On September 3, 2021, the district court for the Eastern District of Wisconsin granted West Bend Mutual Insurance Company’s motion to dismiss a preschool’s proposed class action complaint alleging business income losses related to COVID-19. The court held that “inhabitability and inability to use its property for its intended purpose do not equate to ‘physical loss of or damage to’ property” and noted that the policyholder’s interpretation was “extremely tortured.” Order at 13. “COVID-19’s being physical does not mean that it caused physical loss of or damage to Plaintiff’s property.” Id. at 14. The case is Little Ones Preschool Inc. v. West Bend Mut. Ins. Co.

New Business Interruption Suits Filed by Insurer:

Westport Insurance Corporation sued Vulcan Inc., the owner of technology and event companies, for declaratory judgment, breach of contract, and injunctive relief in New York state court (New York County). The policy allegedly provides coverage for attraction property, civil authority, ingress/egress, extra expense, contingent time element, and interruption by communicable disease. Complaint at ¶ 31. It also includes exclusions for loss of use. Id. The insurer alleges the coronavirus and corresponding government orders do not constitute direct physical loss or damage. Id. at ¶ 34. The case is Westport Ins. Corp. v. Vulcan Inc.

New Business Interruption Suits Against Insurers:

The owners and operators of dental practices sued Cincinnati Insurance Company, Cincinnati Indemnity Company, Cincinnati Casualty Company, and Cincinnati Specialty Underwriters Insurance Company in federal court (N.D. Ill.) for declaratory relief, breach of contract, and bad faith. The “all risk” policy allegedly provides business interruption, extra expense, and civil authority coverage. Complaint at ¶¶ 29, 39, 41. The Complaint alleges that the “continuous presence of the coronavirus amongst the public, and on or around Plaintiffs’ premises, rendered the premises unsafe and unfit for their intended use and therefore, caused both a risk of physical loss and caused direct physical loss under the Policy.” Id. at ¶ 46. The case is Naperville Dental Specialists & Gen. Oral Health Care, P.C., et al. v. The Cincinnati Ins. Cos., et al.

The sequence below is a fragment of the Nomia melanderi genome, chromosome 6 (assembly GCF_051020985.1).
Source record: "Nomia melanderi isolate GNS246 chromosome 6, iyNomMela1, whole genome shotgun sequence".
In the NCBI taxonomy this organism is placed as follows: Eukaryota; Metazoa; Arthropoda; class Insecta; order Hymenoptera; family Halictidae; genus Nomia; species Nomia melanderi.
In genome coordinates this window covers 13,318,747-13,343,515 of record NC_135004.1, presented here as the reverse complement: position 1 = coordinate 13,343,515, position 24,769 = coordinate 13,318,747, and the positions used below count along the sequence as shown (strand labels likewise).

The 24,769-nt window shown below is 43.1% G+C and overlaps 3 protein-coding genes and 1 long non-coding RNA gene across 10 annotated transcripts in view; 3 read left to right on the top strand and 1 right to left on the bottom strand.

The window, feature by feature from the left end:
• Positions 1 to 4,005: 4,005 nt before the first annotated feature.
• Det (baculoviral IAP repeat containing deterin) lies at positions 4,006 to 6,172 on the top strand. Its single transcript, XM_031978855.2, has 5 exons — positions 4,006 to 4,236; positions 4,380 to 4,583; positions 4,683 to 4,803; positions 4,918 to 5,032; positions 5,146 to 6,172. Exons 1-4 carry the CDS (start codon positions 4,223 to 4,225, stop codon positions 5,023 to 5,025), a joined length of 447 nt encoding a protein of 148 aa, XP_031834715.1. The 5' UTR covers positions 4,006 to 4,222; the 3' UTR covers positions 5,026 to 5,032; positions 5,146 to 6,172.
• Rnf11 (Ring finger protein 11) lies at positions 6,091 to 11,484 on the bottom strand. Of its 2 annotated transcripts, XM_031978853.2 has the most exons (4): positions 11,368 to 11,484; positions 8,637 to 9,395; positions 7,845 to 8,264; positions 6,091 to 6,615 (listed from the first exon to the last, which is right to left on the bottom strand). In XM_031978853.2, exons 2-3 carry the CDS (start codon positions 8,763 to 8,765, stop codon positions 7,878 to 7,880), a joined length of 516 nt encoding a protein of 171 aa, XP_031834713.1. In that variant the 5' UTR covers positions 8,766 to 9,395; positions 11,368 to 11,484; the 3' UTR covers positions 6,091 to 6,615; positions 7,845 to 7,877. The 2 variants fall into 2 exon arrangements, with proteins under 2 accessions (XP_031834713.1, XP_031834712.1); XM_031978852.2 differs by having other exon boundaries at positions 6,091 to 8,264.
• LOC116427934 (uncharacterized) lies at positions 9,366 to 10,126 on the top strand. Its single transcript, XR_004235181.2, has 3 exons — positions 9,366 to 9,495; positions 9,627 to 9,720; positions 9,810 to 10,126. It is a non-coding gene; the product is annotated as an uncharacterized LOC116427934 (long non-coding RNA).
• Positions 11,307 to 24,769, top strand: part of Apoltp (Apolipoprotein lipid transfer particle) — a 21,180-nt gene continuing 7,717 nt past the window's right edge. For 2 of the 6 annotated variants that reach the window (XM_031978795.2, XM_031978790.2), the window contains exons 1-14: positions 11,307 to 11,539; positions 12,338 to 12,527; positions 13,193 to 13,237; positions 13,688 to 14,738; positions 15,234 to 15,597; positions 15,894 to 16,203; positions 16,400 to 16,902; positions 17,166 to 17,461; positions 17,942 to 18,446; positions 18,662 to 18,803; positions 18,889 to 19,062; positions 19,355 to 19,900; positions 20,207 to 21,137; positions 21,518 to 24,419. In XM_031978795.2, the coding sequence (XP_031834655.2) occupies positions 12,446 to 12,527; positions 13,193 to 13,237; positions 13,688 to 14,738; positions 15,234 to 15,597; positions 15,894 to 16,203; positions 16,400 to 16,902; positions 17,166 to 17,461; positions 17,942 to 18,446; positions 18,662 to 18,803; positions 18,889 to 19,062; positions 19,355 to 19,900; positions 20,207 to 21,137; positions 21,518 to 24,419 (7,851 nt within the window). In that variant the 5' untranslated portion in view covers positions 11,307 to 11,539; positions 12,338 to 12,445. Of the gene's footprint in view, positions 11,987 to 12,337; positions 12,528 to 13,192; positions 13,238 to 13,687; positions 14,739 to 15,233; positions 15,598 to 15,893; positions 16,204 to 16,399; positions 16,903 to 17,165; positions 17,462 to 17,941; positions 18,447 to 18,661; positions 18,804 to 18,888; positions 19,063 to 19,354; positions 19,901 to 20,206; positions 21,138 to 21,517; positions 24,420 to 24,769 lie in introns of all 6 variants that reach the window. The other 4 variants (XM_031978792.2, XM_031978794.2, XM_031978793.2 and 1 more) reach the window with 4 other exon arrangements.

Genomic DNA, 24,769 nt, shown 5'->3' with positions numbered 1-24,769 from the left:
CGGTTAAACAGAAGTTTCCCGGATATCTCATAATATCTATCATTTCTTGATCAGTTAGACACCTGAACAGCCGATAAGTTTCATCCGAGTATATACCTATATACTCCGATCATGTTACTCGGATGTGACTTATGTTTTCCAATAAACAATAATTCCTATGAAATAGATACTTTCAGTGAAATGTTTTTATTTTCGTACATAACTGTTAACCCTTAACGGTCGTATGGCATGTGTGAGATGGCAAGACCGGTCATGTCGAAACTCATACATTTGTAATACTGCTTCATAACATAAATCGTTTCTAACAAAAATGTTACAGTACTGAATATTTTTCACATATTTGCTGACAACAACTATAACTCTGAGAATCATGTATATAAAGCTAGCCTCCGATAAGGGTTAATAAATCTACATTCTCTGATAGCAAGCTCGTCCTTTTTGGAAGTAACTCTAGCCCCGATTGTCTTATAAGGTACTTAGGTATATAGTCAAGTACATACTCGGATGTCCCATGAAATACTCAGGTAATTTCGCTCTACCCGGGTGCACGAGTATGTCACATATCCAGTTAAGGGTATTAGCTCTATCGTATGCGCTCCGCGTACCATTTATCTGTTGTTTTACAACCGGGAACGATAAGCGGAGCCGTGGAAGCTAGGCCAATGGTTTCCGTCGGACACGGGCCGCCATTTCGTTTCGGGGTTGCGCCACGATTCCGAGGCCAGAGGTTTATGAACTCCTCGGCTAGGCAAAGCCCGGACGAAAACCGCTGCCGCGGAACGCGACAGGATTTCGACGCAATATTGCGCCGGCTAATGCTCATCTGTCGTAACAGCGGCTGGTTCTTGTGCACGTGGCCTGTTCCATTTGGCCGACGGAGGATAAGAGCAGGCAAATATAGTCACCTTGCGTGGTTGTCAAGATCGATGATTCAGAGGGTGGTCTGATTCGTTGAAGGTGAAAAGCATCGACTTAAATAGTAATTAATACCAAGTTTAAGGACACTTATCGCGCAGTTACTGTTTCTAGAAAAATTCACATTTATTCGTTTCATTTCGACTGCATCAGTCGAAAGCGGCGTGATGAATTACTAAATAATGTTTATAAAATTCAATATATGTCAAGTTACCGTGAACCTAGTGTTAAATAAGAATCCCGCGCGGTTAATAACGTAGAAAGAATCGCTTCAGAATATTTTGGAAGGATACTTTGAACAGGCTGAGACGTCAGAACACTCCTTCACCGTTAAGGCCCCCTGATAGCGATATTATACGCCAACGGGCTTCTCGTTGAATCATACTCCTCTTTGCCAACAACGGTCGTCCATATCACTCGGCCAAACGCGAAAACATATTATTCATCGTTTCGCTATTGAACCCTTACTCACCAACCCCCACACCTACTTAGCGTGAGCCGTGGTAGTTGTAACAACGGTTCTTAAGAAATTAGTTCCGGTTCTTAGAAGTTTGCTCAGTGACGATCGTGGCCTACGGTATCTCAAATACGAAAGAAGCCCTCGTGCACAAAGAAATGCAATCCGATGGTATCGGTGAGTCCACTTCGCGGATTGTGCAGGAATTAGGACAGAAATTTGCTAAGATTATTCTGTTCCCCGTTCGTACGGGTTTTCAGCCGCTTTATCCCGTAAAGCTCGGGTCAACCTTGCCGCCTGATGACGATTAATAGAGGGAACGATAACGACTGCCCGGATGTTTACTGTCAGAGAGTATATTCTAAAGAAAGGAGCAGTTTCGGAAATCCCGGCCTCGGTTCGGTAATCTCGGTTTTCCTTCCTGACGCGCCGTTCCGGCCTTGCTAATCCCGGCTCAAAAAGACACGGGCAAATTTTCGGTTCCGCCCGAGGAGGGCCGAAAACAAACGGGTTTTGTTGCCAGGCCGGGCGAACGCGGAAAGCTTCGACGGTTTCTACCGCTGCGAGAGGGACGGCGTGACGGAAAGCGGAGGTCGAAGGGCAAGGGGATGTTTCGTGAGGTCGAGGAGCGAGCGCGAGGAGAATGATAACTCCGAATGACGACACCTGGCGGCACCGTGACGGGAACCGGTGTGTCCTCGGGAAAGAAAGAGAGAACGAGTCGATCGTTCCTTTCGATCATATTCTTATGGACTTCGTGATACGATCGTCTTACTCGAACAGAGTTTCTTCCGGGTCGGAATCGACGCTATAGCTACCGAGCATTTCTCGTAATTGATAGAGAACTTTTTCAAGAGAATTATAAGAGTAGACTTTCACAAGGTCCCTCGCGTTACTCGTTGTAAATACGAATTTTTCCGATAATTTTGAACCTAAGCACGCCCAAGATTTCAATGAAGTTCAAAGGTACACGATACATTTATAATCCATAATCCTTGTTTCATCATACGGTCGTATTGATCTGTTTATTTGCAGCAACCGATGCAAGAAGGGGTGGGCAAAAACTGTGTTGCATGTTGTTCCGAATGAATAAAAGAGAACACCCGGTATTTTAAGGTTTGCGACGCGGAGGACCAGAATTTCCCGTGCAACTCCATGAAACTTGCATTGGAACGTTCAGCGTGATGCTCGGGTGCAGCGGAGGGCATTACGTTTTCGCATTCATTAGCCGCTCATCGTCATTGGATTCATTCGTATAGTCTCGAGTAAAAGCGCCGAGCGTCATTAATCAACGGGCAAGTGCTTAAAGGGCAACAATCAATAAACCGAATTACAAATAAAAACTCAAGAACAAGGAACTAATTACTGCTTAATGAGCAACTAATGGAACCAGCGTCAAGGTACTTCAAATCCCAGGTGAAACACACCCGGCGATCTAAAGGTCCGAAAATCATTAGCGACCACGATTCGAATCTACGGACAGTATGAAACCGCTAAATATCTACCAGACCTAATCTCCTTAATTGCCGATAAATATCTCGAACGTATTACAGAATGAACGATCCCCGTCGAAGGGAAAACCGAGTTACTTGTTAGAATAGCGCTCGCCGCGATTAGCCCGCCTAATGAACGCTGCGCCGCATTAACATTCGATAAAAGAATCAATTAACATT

The owners and operators of dental practices sued Cincinnati Insurance Company, Cincinnati Indemnity Company, Cincinnati Casualty Company, and Cincinnati Specialty Underwriters Insurance Company in federal court (N.D. Ill.) for declaratory relief, breach of contract, and bad faith. The “all risk” policy allegedly provides business interruption, extra expense, and civil authority coverage. Complaint at ¶¶ 29, 39, 41. The Complaint alleges that COVID-19 closure orders “prohibited the Plaintiffs from providing virtually all of their ordinary and customary dental services, and prohibited the public from accessing Plaintiffs’ offices, thereby causing the necessary suspension of their operations and triggering the Business Income Loss and Civil Authority coverage under the Policy.” Id. at ¶ 49. The Complaint further alleges that if the insurer “had wanted to exclude pandemic-related losses under the Plaintiffs’ policy—as many other insurers have done in other policies—it easily could have attempted to do so on the front-end with an express exclusion.” Id. at ¶ 15. The case is Sherif Albert DDS, P.C., et al. v. The Cincinnati Ins. Cos., et al.

A restaurant and retail operator sued Certain Underwriters at Lloyd’s London, HDI Global Specialty SE, and Indian Harbor Insurance Company in South Carolina state court (Beaufort County) for breach of contract and bad faith. The “all risk” policy allegedly provides business interruption coverage and no exclusion barring coverage. Complaint at ¶¶ 13, 46-47. The plaintiff alleges there has been a “suspension” of “operations” “caused by direct physical loss of or damage to property” caused by the coronavirus and related state orders. Id. ¶ 16. According to the plaintiff, the potential presence of the coronavirus constitutes direct physical loss to property, and people present on the property infected with the virus render the property unsafe and unusable and causing business interruption loss. Id. ¶¶ 40-41. The case is Shoogie Shack LLC v. Certain Underwriters at Lloyd’s, London, et al.

For more information, please contact the professional(s) listed below, or your regular Crowell & Moring contact.

Laura Foggan
Partner – Washington, D.C.
Phone: +1.202.624.2774
Email: lfoggan@crowell.com
Adam J. Singer
Associate – Washington, D.C.
Phone: +1.202.688.3508
Email: asinger@crowell.com
Rachel A. Jankowski
Associate – Washington, D.C.
Phone: +1.202.624.2647
Email: rjankowski@crowell.com
Samuel H. Ruddy
Associate – Washington, D.C.
Phone: +1.202.624.2564
Email: sruddy@crowell.com